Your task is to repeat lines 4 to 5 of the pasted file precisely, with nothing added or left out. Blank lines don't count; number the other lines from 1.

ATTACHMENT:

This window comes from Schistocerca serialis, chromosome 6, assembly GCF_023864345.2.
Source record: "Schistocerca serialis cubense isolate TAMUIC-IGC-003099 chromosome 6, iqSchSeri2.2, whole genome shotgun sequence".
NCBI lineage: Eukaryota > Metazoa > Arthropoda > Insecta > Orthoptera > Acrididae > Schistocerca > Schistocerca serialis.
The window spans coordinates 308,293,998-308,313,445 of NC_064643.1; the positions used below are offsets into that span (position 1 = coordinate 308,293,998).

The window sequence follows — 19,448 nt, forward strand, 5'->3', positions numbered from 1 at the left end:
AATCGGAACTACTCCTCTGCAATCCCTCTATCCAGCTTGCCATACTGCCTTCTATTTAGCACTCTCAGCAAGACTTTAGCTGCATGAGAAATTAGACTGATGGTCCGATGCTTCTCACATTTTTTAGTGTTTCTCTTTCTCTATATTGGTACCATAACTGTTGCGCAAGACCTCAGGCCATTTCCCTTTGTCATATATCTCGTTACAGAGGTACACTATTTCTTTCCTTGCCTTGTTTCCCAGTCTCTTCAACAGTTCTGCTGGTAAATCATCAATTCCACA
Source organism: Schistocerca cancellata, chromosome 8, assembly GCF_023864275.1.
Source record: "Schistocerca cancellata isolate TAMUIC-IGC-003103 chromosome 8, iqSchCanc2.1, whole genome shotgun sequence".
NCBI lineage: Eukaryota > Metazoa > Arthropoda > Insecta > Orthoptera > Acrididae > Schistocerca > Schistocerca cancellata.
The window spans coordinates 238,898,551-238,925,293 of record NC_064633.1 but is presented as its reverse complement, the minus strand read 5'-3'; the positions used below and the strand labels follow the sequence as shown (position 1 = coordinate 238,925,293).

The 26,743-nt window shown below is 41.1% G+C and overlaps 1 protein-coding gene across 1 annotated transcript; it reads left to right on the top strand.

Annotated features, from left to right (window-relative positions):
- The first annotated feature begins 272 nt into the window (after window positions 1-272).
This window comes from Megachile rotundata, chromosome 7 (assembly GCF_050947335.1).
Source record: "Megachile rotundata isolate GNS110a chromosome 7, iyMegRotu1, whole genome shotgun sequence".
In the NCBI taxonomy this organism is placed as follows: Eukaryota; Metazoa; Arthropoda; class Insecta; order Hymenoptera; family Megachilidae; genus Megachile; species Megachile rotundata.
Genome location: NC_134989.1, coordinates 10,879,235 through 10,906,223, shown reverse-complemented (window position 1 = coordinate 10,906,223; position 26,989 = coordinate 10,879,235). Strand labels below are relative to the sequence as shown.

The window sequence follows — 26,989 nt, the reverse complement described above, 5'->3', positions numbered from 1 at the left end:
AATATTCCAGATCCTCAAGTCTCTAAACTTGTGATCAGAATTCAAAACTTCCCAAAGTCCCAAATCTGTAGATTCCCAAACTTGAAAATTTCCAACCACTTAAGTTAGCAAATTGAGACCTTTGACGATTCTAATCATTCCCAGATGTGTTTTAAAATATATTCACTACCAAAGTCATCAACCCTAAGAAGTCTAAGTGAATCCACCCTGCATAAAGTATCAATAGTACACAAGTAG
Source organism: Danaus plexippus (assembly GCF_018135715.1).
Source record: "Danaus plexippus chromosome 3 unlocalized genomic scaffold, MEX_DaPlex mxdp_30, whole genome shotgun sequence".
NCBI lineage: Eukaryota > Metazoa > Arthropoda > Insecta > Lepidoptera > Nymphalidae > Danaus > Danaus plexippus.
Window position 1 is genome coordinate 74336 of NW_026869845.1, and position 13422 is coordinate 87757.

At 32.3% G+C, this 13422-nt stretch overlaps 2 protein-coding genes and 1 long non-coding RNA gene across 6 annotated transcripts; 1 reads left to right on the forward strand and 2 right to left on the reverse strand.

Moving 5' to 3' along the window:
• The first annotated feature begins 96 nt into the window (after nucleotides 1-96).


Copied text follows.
The window spans coordinates 308,293,998-308,313,445 of NC_064643.1; the positions used below are offsets into that span (position 1 = coordinate 308,293,998).

The window sequence follows — 19,448 nt, forward strand, 5'->3', positions numbered from 1 at the left end: